We’re inspired by an article on Atlas Obscura about preservation issues for Shadows from the Walls of Death, a sample-book of wallpaper with deadly properties, owing to the use of a wildly popular hue in Victorian times: “Scheele’s Green,” or “arsenic green,” as it was also known (which is an indication of one of the necessary ingredients in the color). If you’re so inclined as to wear a bit of green on Saturday, March 17th, please count your lucky clover leaves that your wallpaper, paint, and even clothing are no longer dyed using arsenic green. Here are a few titles–mostly true tales–about toxic topics.
Bitten by Witch Fever: Wallpaper & Arsenic in the Nineteenth-Century Home by Lucinda Hawksley
Historian Hawksley (Queen Victoria’s Mysterious Daughter) delivers an unnerving account of an unexpected killer in the elaborately decorated homes of Victorian England: arsenic-laced wallpaper. The use of arsenic-based pigments in wallpaper dates to the late 18th century, when a Swedish chemist invented an intense green pigment that was later made more brilliant and durable with arsenic. The book’s gorgeous wallpaper facsimiles give no hint of their toxicity; they beautifully evoke Victorian style with their ornate patterns and rich, vivid colors, illustrating why these papers, and specifically their green shades, were so popular. Nineteenth-century urbanization and affluence spurred the demand for wallpaper with deadly consequences for factory workers and homeowners who were becoming poisoned by toxic vapors and dust. Physicians suspected that arsenical wallpapers were poisoning people; however, the highly profitable wallpaper business dismissed the claims and the British government never legislated a ban. In the end, it was the public who pushed for arsenic-free wallpaper. Hawksley notes the prevalence of arsenic in the Victorian home as rodent poison and in dyes, cosmetics, toy paint, and even beer, as well as its legendary use as a murder weapon. The book is lovely, with 275 stunning wallpapers spliced into an intriguing narrative about the lore of arsenic, often called the poison of kings.
Fashion Victims: The Dangers of Dress Past and Present by Alison Matthews David
Fashion historian David (Ryerson Univ., Toronto) examines how clothing caused death, disease, and madness during the 19th and early 20th centuries in France and North America, transmitting contagious diseases, emitting chemical toxins, and catching fire. David’s aim is “to put current problems into a historical context and provide a ‘usable past’ for current debates about health and sustainability in the fashion industry.” The often pointed historical examples include the mercury used to create felted hats that poisoned the hatters who made them; pigments such as green dyes made of arsenic that endangered dressmakers and wearers alike; and combustible fabrics such as crinoline and flannelette. Aside from drawing upon contemporary accounts and archival evidence, the author strengthens her arguments by citing recent and past scientific studies that prove the toxicity of historic textiles. This compelling and sometimes disturbing book is strongest when discussing historical rather than contemporary clothing issues but does make a case for reexamining our fashion consumption in the 21st century and how that consumption hurts the environment and people, especially those in developing countries where most apparel is now produced.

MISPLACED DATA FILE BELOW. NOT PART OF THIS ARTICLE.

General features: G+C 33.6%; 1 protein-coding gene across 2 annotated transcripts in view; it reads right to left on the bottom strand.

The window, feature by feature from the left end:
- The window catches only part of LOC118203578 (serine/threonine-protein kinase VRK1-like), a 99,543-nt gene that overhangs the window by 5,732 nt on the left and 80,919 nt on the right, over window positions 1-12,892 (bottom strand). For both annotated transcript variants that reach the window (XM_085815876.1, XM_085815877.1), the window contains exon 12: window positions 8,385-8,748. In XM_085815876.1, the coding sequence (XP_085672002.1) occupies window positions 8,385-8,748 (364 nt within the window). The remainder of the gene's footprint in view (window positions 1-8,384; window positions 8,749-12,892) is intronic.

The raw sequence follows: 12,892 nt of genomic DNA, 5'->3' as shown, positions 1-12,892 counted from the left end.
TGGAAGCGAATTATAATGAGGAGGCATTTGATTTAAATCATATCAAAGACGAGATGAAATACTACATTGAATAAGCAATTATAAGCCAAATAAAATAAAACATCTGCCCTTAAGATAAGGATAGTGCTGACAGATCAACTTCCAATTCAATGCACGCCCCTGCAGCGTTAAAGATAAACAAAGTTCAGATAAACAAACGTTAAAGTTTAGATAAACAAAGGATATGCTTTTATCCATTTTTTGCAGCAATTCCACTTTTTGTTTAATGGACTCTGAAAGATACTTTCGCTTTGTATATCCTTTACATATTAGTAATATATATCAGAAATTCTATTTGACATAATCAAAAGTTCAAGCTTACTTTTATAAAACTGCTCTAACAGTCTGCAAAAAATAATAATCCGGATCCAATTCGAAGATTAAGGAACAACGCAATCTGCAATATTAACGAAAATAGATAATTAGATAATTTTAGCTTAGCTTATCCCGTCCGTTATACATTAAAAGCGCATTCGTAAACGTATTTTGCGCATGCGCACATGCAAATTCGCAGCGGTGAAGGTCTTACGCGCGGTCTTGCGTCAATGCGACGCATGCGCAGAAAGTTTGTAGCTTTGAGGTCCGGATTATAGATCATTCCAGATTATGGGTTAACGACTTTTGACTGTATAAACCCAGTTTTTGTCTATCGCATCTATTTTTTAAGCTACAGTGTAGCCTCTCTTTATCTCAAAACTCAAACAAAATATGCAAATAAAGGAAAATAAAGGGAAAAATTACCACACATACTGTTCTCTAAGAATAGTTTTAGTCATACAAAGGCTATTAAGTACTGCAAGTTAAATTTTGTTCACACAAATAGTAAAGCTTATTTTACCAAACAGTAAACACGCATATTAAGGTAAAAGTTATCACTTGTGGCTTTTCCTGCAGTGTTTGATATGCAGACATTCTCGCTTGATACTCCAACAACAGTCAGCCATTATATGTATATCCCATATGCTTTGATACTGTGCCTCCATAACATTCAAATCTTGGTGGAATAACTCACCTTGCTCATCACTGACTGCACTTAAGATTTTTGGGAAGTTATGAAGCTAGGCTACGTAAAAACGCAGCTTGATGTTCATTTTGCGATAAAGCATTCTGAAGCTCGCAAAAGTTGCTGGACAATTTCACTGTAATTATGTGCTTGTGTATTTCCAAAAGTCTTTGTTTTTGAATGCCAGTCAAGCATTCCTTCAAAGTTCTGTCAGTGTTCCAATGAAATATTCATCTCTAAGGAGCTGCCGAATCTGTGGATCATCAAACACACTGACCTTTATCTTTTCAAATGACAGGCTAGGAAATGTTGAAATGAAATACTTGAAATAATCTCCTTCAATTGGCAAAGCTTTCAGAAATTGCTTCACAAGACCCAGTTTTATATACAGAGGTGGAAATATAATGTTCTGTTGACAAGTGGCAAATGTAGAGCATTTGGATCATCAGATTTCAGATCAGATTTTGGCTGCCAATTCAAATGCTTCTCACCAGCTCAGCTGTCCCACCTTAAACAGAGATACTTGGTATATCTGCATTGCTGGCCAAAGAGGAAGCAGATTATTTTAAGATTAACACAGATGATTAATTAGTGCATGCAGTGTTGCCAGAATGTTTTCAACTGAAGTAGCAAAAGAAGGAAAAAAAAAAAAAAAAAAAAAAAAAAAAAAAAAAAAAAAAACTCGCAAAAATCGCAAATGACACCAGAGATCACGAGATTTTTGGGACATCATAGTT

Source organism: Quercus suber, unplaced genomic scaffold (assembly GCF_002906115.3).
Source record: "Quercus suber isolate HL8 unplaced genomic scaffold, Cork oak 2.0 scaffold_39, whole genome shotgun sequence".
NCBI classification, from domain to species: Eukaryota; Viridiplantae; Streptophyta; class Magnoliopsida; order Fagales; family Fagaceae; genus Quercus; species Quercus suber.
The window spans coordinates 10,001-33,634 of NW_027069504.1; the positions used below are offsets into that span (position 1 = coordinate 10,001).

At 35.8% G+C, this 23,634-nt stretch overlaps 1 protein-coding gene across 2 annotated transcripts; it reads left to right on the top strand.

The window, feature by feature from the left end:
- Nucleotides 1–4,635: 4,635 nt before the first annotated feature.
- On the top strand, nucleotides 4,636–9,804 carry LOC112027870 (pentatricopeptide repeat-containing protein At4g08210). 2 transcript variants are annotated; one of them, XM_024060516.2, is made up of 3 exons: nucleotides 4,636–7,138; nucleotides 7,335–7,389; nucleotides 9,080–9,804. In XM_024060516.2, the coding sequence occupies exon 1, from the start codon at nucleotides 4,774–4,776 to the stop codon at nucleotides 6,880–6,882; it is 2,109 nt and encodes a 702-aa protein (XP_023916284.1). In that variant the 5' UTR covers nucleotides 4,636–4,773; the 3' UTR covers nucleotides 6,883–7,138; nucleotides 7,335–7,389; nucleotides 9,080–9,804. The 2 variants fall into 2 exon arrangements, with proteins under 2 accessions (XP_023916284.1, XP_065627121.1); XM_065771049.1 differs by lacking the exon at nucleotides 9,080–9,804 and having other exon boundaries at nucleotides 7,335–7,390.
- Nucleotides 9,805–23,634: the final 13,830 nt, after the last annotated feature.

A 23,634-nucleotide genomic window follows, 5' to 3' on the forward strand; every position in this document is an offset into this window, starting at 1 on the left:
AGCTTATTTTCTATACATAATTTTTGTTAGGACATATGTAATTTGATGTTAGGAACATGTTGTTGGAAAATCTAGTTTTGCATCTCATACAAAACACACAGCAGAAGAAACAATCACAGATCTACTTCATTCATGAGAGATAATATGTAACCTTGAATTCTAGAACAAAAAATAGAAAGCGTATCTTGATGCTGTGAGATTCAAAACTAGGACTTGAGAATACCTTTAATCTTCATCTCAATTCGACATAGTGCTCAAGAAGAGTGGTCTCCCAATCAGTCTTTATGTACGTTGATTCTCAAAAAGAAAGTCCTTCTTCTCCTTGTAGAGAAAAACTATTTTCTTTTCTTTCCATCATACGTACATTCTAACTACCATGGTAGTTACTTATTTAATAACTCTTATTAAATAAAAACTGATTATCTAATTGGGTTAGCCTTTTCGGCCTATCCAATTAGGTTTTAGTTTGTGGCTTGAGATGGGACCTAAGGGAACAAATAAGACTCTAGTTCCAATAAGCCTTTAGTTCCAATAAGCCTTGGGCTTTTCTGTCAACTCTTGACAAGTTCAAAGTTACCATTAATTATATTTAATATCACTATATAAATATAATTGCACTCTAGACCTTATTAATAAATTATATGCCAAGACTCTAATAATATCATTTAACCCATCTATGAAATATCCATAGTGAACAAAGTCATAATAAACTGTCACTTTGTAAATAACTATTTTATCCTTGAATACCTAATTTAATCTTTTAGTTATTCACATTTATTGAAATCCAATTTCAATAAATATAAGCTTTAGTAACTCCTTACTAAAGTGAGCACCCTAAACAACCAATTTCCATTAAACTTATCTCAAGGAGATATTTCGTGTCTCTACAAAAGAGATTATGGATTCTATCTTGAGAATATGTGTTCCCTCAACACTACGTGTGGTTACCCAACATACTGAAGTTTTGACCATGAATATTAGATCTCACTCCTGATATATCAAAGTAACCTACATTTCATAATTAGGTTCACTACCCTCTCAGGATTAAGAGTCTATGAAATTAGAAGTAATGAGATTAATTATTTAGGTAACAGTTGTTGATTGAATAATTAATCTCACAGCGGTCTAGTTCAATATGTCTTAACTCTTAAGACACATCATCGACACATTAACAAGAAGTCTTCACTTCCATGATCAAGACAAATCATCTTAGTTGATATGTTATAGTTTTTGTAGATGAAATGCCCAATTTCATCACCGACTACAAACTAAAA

Pulitzer Prize-winning science journalist Blum (Ghost Hunters) makes chemistry come alive in her enthralling account of two forensic pioneers in early 20th-century New York. Blum follows the often unglamorous but monumentally important careers of Dr. Charles Norris, Manhattan’s first trained chief medical examiner, and Alexander Gettler, its first toxicologist. Moving chronologically from Norris’s appointment in 1918 through his death in 1936, Blum cleverly divides her narrative by poison, providing not only a puzzling case for each noxious substance but the ingenious methods devised by the medical examiner’s office to detect them. Before the advent of forensic toxicology, which made it possible for the first time to identify poisons in corpses, Gettler learned the telltale signs of everything from cyanide (it leaves a corrosive trail in the digestive system) to the bright pink flush that signals carbon monoxide poisoning. In a particularly illuminating section, Blum examines the dangers of bootleg liquor (commonly known as wood, or methyl, alcohol) produced during Prohibition. With the pacing and rich characterization of a first-rate suspense novelist, Blum makes science accessible and fascinating.
The Poison Artist [fiction] by Jonathan Moore
This exquisite tale of obsession from Bram Stoker Award–finalist Moore (Redheads) opens with Caleb Maddox, a toxicologist and pain researcher, looking in the mirror of a San Francisco hotel bathroom as he picks tiny shards of glass out of his bleeding forehead. A short time before, his live-in lover, now his ex-girlfriend, threw a tumbler in his face. “It was good glass. Murano crystal, maybe,” from a set they had bought at Macy’s just before she moved in a year earlier. Caleb later leaves the hotel and goes to a bar called the House of Shields, where he meets a mysterious absinthe-drinking woman, Emmeline, who mesmerizes him with a whisper and a titillating silken touch. Caleb’s hard-drinking week-plus pursuit of Emmeline parallels the serial killings that he has been secretly investigating with his oldest and closest friend, medical examiner Henry Newcomb. Male bodies have been washing up in the bay with evidence of unspeakable torture. The scientific lore and postmortem techniques may be more than some readers want to know, but the sympathetic, though brutally flawed hero and the shocking, Hitchcock-esque finale make this psychological thriller a must-read.